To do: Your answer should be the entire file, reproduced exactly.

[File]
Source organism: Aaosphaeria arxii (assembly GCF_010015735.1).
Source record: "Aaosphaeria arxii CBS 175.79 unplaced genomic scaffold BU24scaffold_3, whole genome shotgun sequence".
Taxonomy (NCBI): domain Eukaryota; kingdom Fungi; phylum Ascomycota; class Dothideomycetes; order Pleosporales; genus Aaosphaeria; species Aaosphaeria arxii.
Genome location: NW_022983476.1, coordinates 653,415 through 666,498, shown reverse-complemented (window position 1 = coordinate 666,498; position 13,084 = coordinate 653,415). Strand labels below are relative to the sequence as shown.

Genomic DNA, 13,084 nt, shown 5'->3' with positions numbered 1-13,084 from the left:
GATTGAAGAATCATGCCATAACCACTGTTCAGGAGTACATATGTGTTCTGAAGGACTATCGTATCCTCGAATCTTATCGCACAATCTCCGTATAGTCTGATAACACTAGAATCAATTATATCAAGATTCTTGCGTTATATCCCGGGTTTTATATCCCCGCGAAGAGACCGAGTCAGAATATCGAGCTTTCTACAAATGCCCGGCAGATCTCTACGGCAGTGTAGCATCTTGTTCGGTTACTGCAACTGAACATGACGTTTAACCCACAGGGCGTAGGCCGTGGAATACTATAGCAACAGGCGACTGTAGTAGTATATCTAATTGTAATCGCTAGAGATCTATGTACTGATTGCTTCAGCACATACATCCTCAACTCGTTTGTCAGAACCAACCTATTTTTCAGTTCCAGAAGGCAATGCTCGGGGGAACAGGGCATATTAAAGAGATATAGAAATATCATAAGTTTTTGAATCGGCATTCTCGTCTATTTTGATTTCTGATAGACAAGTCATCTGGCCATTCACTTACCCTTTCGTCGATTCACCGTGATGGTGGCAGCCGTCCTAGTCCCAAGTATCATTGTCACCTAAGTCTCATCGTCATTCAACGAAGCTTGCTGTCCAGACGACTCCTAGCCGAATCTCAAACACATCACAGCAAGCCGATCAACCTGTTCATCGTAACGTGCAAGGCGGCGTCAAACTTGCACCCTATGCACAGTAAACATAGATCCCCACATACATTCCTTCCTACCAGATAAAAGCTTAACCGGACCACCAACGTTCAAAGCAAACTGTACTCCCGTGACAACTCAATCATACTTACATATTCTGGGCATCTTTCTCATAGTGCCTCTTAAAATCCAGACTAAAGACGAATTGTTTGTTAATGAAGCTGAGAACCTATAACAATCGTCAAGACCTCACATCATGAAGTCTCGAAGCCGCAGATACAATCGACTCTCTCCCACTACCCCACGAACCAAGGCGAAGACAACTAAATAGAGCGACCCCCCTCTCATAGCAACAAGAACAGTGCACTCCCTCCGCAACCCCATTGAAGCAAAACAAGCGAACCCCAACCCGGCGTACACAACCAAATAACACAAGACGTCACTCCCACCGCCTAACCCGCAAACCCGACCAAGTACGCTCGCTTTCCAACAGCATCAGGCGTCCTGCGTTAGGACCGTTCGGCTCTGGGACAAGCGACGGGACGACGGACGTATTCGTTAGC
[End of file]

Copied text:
Source organism: Aaosphaeria arxii (assembly GCF_010015735.1).
Source record: "Aaosphaeria arxii CBS 175.79 unplaced genomic scaffold BU24scaffold_3, whole genome shotgun sequence".
Taxonomy (NCBI): domain Eukaryota; kingdom Fungi; phylum Ascomycota; class Dothideomycetes; order Pleosporales; genus Aaosphaeria; species Aaosphaeria arxii.
Genome location: NW_022983476.1, coordinates 653,415 through 666,498, shown reverse-complemented (window position 1 = coordinate 666,498; position 13,084 = coordinate 653,415). Strand labels below are relative to the sequence as shown.

Genomic DNA, 13,084 nt, shown 5'->3' with positions numbered 1-13,084 from the left:
GATTGAAGAATCATGCCATAACCACTGTTCAGGAGTACATATGTGTTCTGAAGGACTATCGTATCCTCGAATCTTATCGCACAATCTCCGTATAGTCTGATAACACTAGAATCAATTATATCAAGATTCTTGCGTTATATCCCGGGTTTTATATCCCCGCGAAGAGACCGAGTCAGAATATCGAGCTTTCTACAAATGCCCGGCAGATCTCTACGGCAGTGTAGCATCTTGTTCGGTTACTGCAACTGAACATGACGTTTAACCCACAGGGCGTAGGCCGTGGAATACTATAGCAACAGGCGACTGTAGTAGTATATCTAATTGTAATCGCTAGAGATCTATGTACTGATTGCTTCAGCACATACATCCTCAACTCGTTTGTCAGAACCAACCTATTTTTCAGTTCCAGAAGGCAATGCTCGGGGGAACAGGGCATATTAAAGAGATATAGAAATATCATAAGTTTTTGAATCGGCATTCTCGTCTATTTTGATTTCTGATAGACAAGTCATCTGGCCATTCACTTACCCTTTCGTCGATTCACCGTGATGGTGGCAGCCGTCCTAGTCCCAAGTATCATTGTCACCTAAGTCTCATCGTCATTCAACGAAGCTTGCTGTCCAGACGACTCCTAGCCGAATCTCAAACACATCACAGCAAGCCGATCAACCTGTTCATCGTAACGTGCAAGGCGGCGTCAAACTTGCACCCTATGCACAGTAAACATAGATCCCCACATACATTCCTTCCTACCAGATAAAAGCTTAACCGGACCACCAACGTTCAAAGCAAACTGTACTCCCGTGACAACTCAATCATACTTACATATTCTGGGCATCTTTCTCATAGTGCCTCTTAAAATCCAGACTAAAGACGAATTGTTTGTTAATGAAGCTGAGAACCTATAACAATCGTCAAGACCTCACATCATGAAGTCTCGAAGCCGCAGATACAATCGACTCTCTCCCACTACCCCACGAACCAAGGCGAAGACAACTAAATAGAGCGACCCCCCTCTCATAGCAACAAGAACAGTGCACTCCCTCCGCAACCCCATTGAAGCAAAACAAGCGAACCCCAACCCGGCGTACACAACCAAATAACACAAGACGTCACTCCCACCGCCTAACCCGCAAACCCGACCAAGTACGCTCGCTTTCCAACAGCATCAGGCGTCCTGCGTTAGGACCGTTCGGCTCTGGGACAAGCGACGGGACGACGGACGTATTCGTTAGC